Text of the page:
Friday, December 9, 2016

A very rare set of four Pre-World's Columbian Exposition postal cards from 1892, Chicago.

Below is a very rare complete set of four unused pre-Columbian postal cards. Published by the American Lithographic Company, New York

This complete set of four postal cards, from my personal collection, were issued in mid-1892 to invite world leaders and VIPs to the dedication ceremonies (held on October 21, 1892, even though the fairgrounds were not completed), and welcome them to the opening day of the World's Fair on May 1, 1893.

The official World's Fair seal (right) is not present on these postal cards which included 1¢ postage. 

When the fair opened in 1893, a set of 10 postal cards, then 2 more were added quickly, for a 12 card set, were the first commercially produced postcards to be sold to the general public in the United States.

Courtesy of my "Chicago Postcard Museum." 

You may examine these fantastic postal cards in high-resolution detail by c
licking on an image.
Pre-World's Columbian Exposition 1893 - U.S. Naval Exhibit
Pre-World's Columbian Exposition 1893 - Fisheries Building
Pre-World's Columbian Exposition 1893 - Woman's Building
About the S.C. Skipton StampMr. Skipton was the first Editor of the Philatelic Journal of Great Britain. He was a rabid collector of postage stamps from around the world. Mr. Skipton always had a fondness for British stamps. During the last ten years of his life, he accumulated what may be considered the finest collection of the world's rarest postcards, in Great Britain, numbering over fifteen thousand specimens. Mr. Skipton used the ink stamp above to press on one of the postcards in each set he owned.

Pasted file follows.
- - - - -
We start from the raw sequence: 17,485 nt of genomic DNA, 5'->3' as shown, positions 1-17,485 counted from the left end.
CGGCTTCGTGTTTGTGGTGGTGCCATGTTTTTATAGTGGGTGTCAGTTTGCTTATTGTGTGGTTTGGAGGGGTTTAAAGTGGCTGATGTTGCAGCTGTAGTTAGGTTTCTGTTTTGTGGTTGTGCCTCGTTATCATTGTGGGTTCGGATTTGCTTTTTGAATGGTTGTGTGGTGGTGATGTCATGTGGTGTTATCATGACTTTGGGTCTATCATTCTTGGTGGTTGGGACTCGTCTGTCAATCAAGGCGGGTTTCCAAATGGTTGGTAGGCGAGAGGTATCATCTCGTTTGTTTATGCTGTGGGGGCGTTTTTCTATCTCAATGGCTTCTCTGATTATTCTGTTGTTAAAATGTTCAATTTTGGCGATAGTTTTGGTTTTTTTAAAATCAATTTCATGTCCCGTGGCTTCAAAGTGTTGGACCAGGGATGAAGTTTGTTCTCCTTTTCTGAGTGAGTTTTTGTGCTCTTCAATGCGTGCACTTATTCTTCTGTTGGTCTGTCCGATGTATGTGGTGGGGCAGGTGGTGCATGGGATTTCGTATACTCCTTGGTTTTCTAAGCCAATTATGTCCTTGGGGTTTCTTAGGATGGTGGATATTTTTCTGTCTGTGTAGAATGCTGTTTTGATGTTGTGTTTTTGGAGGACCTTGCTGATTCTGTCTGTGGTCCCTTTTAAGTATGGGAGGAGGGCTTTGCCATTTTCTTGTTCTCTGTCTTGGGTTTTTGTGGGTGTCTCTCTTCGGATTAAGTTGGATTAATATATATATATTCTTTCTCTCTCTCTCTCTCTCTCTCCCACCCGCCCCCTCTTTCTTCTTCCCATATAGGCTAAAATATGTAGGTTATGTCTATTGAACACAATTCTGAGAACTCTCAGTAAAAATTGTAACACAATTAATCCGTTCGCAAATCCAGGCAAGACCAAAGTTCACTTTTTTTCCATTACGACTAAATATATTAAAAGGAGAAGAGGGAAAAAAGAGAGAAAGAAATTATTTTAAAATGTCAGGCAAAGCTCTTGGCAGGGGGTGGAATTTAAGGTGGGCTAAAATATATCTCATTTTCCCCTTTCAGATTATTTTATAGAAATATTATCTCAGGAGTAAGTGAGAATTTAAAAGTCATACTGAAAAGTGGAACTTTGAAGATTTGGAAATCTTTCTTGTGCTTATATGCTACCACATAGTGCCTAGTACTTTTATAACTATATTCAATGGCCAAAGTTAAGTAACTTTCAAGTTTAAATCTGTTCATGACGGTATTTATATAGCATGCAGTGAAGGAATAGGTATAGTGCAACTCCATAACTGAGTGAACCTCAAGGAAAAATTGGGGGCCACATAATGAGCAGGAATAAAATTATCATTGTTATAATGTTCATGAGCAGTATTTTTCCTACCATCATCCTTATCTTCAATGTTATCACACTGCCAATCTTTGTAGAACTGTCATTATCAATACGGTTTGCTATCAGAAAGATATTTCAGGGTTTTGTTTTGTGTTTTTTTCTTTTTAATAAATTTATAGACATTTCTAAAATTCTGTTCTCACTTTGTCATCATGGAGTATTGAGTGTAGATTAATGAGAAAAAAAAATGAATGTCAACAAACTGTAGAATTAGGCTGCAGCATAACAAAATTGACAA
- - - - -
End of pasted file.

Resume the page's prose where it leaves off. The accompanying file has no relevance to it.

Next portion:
Pre-World's Columbian Exposition 1893 - Agricultural Building
The Back of the Pre-World's Columbian Exposition 1893 Postal Cards
Copyright © Dr. Neil Gale, Ph.D.

2 comments:

  1. Feel free to find more old Chicago postcards!I love looking at them, just like old photos and drawings.

    ReplyDelete
  2. Love these cards. Interesting information about postal cards in general and Mr. Skipton.

    ReplyDelete

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